Any analysis of player performance must account for the various factors that can affect it, such as:

- Age (here, I correct to age 25)
- Home ballpark
- Strength of league (here, I correct to the NL strength of a player's rookie season)
- Usage (relief vs. starting pitchers)
- Teammates (players do not face their own team)

By using stats adjusted for the above factors, tighter correlation can be seen between a player's stats in multiple seasons. The following figures shows the agreement between raw (blue) and adjusted (red) stats. You will see that, even with the adjustments, the similarity between statistics from one year to another year decreases as the number of years apart increases.

The green dots, which are fairly flat, indicate that even the adjusted stats are not perfect predictors of player performance. There is an inherent 10% per year inaccuracy in these predictions. This is handled by reducing the weight given to a player's stats by 10% for each season. So, if a player had 100 plate appearances each of the past two seasons, you're best off treating the past season as 90 appearances and the previous season as 81 appearances when predicting for the upcoming season.

To evaluate if a player's performance has significantly changed from one year to another, one needs to boil down all of his statistics into a single number. To give the most accurate result, this number should translate directly into the odds of a team winning a game.

The metric I'll use is "wins created", in which each outcome is scored based on the average effect it has on a team winning. For example, the average single in a baseball game increases the team's odds of winning a game by 7%. So, I'll count a single as 0.07.

Another issue is that individual player statistics tend to be very random. A player who gets a bunch of triples one season may have just gotten lucky. So, in predicting future performance, one has to expect that some amount of a player's deviation from average performance was due to luck that won't be repeated the following year. As an example, hitters retain about 40% of their single-hitting rate from one year to the next (so, a player who hit .300 one year in a .260 league is most likely to hit around .276 the following). Pitchers, meanwhile, retain only about 20% of their single-hitting rate (a pitcher who allowed a .300 average one year would be expected to give up around .268).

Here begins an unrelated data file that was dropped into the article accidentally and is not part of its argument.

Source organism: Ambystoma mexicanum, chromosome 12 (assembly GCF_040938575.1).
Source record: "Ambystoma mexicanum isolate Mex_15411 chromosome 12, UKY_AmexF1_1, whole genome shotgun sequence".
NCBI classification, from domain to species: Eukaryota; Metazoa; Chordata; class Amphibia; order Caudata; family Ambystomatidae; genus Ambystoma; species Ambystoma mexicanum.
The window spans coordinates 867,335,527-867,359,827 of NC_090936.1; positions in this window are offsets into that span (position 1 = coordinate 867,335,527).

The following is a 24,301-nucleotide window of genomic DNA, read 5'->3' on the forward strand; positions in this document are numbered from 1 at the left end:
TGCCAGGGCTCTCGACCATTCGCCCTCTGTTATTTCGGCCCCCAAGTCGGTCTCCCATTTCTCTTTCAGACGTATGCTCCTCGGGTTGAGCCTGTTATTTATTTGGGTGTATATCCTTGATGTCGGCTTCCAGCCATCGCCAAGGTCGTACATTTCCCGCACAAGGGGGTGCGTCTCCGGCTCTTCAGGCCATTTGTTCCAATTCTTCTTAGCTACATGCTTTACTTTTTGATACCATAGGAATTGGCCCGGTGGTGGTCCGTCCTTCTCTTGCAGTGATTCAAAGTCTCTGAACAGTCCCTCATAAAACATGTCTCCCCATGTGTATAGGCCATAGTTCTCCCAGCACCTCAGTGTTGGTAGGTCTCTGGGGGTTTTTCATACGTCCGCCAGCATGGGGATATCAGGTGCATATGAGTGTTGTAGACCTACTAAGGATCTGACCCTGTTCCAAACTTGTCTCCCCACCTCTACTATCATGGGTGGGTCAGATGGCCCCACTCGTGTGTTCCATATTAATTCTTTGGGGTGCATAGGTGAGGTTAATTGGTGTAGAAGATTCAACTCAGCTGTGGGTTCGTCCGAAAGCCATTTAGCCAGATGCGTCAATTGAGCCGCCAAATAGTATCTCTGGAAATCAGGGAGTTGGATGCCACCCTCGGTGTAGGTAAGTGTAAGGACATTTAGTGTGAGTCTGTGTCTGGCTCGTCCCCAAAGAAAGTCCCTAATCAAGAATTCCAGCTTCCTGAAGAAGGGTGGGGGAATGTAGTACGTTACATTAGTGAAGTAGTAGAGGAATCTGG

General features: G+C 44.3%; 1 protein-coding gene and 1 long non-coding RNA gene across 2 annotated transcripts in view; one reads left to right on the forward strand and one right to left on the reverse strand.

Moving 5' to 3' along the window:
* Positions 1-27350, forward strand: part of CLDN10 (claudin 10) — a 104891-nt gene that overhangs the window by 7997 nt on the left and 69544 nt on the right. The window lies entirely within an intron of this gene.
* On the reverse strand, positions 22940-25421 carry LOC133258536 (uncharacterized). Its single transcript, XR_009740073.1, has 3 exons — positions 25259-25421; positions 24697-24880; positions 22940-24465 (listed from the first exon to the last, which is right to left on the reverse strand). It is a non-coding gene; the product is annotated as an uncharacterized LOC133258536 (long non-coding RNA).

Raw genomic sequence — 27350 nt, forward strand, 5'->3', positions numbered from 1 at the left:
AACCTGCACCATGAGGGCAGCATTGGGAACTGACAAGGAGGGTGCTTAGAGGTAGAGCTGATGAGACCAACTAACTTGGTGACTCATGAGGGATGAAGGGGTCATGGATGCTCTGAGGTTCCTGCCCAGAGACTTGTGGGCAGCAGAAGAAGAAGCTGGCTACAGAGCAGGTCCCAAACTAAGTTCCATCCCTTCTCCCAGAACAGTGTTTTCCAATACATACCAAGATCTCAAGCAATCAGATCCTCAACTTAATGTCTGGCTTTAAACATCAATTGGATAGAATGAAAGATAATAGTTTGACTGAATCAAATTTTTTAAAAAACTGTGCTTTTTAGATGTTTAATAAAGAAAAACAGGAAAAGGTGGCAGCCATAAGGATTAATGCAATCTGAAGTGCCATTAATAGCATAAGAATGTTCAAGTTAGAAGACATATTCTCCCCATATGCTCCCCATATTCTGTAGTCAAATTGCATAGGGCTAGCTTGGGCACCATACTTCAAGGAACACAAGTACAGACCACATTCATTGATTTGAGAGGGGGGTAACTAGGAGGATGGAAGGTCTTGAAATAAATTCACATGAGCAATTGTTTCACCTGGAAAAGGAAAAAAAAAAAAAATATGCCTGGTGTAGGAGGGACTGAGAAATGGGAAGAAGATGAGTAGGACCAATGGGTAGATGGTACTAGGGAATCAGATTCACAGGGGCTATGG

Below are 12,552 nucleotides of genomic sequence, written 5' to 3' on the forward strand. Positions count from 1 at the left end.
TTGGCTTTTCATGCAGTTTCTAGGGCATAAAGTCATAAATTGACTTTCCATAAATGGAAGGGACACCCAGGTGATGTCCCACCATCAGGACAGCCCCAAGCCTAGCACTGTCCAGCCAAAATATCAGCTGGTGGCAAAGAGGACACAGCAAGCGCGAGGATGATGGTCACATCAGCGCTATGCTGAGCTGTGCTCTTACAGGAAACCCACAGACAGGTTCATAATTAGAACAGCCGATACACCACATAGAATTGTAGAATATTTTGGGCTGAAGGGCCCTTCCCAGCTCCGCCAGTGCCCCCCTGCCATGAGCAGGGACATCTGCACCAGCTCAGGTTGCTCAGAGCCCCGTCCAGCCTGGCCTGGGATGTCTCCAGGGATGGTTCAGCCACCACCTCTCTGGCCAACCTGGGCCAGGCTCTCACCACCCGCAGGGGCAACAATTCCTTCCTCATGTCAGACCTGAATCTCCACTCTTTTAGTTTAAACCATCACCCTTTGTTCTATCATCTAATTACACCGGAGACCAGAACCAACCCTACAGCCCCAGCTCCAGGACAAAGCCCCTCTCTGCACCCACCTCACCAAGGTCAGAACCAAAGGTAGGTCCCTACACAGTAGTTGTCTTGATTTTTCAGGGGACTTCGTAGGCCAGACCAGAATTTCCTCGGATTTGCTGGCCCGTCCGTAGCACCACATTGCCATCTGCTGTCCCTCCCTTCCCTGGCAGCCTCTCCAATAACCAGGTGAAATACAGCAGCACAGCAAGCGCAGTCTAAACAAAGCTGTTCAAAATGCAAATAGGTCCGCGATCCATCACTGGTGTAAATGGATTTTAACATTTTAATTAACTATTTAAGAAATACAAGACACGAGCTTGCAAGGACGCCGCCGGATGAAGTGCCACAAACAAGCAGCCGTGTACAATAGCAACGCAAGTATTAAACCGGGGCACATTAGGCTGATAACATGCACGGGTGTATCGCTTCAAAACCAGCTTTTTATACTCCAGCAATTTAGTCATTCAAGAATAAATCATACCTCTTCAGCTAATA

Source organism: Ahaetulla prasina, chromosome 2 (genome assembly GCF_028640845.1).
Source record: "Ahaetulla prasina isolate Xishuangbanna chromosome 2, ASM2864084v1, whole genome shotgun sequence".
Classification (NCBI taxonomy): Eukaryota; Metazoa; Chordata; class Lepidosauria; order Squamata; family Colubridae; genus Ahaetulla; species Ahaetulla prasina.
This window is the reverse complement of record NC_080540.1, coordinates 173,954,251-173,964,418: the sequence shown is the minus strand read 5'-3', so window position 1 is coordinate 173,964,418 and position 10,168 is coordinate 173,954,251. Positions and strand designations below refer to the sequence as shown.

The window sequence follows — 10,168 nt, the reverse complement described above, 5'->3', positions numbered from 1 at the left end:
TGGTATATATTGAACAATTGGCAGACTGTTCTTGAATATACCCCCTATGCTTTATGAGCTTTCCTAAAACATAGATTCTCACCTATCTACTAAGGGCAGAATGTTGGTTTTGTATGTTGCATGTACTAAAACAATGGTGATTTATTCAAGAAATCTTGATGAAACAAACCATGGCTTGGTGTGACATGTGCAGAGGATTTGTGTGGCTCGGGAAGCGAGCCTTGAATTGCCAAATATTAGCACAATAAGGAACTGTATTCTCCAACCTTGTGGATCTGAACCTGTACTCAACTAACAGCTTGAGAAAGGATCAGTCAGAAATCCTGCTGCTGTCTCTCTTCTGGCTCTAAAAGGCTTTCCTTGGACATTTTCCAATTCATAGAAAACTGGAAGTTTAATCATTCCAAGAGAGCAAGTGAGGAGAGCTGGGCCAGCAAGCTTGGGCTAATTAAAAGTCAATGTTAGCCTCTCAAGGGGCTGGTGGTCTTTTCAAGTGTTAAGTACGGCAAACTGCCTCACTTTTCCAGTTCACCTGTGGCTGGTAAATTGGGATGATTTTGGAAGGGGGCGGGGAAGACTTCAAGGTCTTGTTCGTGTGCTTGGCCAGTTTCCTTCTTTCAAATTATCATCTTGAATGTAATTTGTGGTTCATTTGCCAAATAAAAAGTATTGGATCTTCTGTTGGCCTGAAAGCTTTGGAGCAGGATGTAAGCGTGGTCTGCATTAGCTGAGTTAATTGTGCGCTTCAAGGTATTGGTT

With the above method laid out, what follows are player performance (through the 2007 season) for four players mentioned in the Mitchell Report as having used steroids. The seasons in question are plotted in red.

Overall, the players singled out in the Mitchell report did not appear to gain much from having used steroids. There were 32 hitters listed, who played 63 seasons (minimum 300 PA) under question, and their performance was improved by 3.4% (with an uncertainty in the mean of 1.2%). The 16 pitchers played a total of 35 seasons, and had performance improvements of 3.3% (with an uncertainty of 1.5%). So, the result is statistically significant at a 2-3 sigma level, but amounts to something like 10 points of batting average. The one exception is the BALCO-tied players, who averaged a 10% increase in production.

Several caveats apply to this conclusion:

- The Mitchell Report identified years in which players reportedly purchased steroids, not the entire time of use. So, some of the "baseline" years could have also been steroid-use years.
- Fairly significant performance swings can be masked by the large statistical uncertainties, even with a full season of data.
- Several players identified began steroid use while injured, so any performance gains from drug use might be masked by performance degradation from the injury.

Another avenue we can use is to go the reverse route -- look at the statistical record for players with particularly unusual career trajectories. Specifically, I'm looking for two things:

- A three-year period with performance significantly better than the career average and the previous three years.
- A large deviation compared with an average player's career trajectory.

Looking over data from 1975 through 2007, the following players meet the above criteria.

- 1975-1977 Rod Carew
- 1986-1989 Mike Scott
- 1993-1998 Greg Maddux
- 1996-2000 Ken Caminiti
- 1999-2003 Pedro Martinez
- 2000-2002 Jason Giambi
- 2000-2002 Sammy Sosa
- 2001-2003 Bret Boone
- 2001-2004 Barry Bonds
- 2002-2004 Jason Schmidt

So, from 1975 through 1995, there were 2-3 instances. From 1995 through 2005, there were eight. This was clearly an unusual decade. That said, MLB-wide, there is no clear indication that any significant number of players had unusual variations from their career averages over this period. The next two plots show average player deviations from their career averages over the whole period (larger number = more deviant), and show no obvious jump starting in 1995.

- The player seasons implicated for steroid use in the Mitchell Report were better than those players' career baseline at about a two-sigma level (97% confidence that this is a real result). The improvement was about 3.4%, which would be about 10 points of batting average.
- From 1993 through 2004, there were an unusually high number of players having significant deviations from their career baselines. Most notably were hitters. However, looking at the entire league, most players had fairly typical deviations from their career baselines over this period.

Return to ratings main page **Note**: if you use any of the facts, equations, or mathematical principles introduced here, you must give me credit.copyright ©2008 Andrew Dolphin